quick glance at the heading tells the knowledgeable reader
that most of what we have here are well-known lollipops.
They exist in literally hundreds of recordings. Everybody
will have his/her favourite pieces played by one or several
of the violin greats through the last eight decades.
reissue of this twenty-year-old recital at budget price poses
the question: is it worth adding yet another collection?
The answer should be an unequivocal “Yes!”, since Chung is
one of the stars of fairly recent times. Even before putting
the disc in the CD player one knows that these will be technically
impeccable readings, played with great musicality, refinement
and commitment – elegant but never bland.
first few tracks confirm that one’s memories of Ms Chung’s
musical attributes were correct while a vague suspicion that
a bit more warmth wouldn’t come amiss creeps in. She excels
first and foremost in some of the more virtuosic numbers
where her razor-sharp tone and pin-point tuning win triumphs.
Poldini’s Dancing Doll - or Poupée Valsante as
it is possibly better known - is certainly riveting and her
handling of the intricacies in Francescatti’s edition of
Wieniawski’s Scherzo-Tarantelle makes it a winner.
Kreisler’s notorious “fake” composition under the name of
Pugnani is also played for all it’s worth.
more melodic pieces are of course also gloriously played
and the warmth I initially felt wanting – to some degree,
let me add – is there, wonderfully so in Joachim’s arrangement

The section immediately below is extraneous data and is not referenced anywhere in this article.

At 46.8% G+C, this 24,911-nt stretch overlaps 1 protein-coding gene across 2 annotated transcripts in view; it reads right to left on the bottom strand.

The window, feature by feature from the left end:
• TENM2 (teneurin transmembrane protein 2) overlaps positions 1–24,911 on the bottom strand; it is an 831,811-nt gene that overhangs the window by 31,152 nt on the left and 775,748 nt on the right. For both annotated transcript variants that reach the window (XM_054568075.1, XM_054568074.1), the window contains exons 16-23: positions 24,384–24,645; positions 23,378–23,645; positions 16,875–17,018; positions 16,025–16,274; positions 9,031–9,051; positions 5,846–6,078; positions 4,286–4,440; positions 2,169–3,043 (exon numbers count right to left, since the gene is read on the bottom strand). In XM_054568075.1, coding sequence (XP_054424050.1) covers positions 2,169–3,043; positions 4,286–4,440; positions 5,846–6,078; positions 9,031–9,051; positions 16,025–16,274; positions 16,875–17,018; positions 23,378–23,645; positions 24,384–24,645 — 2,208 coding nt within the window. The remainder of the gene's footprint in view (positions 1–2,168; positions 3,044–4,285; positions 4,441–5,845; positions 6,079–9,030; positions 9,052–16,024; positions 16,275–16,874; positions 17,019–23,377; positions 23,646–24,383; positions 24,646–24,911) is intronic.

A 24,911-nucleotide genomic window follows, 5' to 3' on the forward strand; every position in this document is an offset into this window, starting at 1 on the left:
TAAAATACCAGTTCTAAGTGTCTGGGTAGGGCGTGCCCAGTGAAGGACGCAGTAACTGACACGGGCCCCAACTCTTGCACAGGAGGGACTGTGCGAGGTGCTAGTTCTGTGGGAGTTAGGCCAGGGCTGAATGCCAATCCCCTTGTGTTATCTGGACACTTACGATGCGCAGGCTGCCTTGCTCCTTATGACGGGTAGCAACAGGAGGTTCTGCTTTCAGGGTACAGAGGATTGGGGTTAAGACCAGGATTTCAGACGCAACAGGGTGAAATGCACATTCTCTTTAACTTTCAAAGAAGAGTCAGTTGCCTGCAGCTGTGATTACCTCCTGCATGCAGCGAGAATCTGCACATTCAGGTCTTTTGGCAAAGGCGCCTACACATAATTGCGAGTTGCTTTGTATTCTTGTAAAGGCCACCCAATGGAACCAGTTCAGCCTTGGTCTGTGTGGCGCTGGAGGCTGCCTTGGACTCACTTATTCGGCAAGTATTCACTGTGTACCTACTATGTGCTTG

of his friend Johannes Brahms’ Hungarian Dance No.
1. That surging melody always reminds me of the sea. Hungary
is far from the sea and being an admiral in the Hungarian
navy is no big deal, but Lake Balaton is big enough to convey
a maritime feeling.
two Elgar pieces are excellent and Chung bares all the beauty
of the Chopin Nocturne. When it comes to Kreisler’s “own” pieces,
well played as they are, they lack that hard-to-define Viennese
charm. I must admit though that since I have played Kreisler’s
own inimitable 1938 recordings since my early twenties I
almost always feel a little short-changed when I hear other
versions, irrespective of who is playing. Tastes and performing
styles change and we live in an age where more literal and
objective playing is preferred to the more personal heart-on-sleeve
of earlier generations. That said, delicate portamento and
a furtive tear discreetly wiped off the cheek still belongs
to the Kreislerian style.
let this old-fashioned philosophising deter anyone in need
of this repertoire from acquiring this disc, but I can’t
help adding another comment along the same lines. The only
direct comparison was the Kreisler arrangement of Chaminade’s Sérénade
espagnole, which is also included, together with some
other violin music, in the all-Chaminade CD by Anne-Sofie
von Otter and Bengt Forsberg. The serenade is played by the
eminent Nils-Erik Sparf and he makes it far more improvisatory,
at a livelier tempo. The rhythmic middle section is much
more heavily accented, more earthbound, where Ms Chung is
note perfect but too well-behaved.
my verdict remains: for technically accomplished and musically
excellent violin lollipops, no one need look further than
this budget issue. The sound is worthy of the occasion.
(USA sales only)